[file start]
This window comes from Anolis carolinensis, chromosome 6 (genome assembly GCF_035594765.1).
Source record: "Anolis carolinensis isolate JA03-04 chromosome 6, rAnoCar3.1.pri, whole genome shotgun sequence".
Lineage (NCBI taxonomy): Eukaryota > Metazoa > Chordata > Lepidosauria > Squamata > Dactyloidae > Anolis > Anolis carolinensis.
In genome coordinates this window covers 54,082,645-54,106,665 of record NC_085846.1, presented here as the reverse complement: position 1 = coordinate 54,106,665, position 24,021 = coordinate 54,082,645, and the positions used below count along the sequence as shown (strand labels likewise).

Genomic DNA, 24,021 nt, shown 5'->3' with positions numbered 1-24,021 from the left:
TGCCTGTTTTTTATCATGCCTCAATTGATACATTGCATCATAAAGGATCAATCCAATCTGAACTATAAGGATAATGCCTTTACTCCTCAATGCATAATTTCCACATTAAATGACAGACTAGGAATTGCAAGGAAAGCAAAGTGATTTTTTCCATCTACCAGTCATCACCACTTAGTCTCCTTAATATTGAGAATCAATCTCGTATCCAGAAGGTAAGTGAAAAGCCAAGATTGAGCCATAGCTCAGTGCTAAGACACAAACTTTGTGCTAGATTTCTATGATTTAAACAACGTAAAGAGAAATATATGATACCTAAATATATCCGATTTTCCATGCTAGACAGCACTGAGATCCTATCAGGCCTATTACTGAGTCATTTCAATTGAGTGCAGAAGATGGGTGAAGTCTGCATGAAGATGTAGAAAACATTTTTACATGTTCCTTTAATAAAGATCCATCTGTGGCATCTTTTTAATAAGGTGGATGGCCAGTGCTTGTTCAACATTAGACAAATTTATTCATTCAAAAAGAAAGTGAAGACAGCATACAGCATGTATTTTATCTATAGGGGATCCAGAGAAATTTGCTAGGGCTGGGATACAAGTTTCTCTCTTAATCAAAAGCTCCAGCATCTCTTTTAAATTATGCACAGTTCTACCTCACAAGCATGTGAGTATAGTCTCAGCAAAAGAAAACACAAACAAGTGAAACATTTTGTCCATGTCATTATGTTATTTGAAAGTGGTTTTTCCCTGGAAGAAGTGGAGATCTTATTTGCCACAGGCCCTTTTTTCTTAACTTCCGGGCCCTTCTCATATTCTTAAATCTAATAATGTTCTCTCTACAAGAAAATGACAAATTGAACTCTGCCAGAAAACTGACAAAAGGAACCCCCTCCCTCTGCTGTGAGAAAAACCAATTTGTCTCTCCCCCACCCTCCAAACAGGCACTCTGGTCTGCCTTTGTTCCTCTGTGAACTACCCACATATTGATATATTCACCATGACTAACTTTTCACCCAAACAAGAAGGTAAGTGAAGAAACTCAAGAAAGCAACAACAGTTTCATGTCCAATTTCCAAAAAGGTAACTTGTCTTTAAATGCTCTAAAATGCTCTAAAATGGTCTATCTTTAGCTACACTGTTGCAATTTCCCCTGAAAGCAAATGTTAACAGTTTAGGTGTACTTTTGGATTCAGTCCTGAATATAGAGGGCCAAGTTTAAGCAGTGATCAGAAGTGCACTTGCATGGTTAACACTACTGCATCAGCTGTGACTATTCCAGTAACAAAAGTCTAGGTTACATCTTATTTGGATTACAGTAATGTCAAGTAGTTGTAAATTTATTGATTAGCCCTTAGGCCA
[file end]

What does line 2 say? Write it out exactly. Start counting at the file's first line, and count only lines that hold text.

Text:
Source record: "Anolis carolinensis isolate JA03-04 chromosome 6, rAnoCar3.1.pri, whole genome shotgun sequence".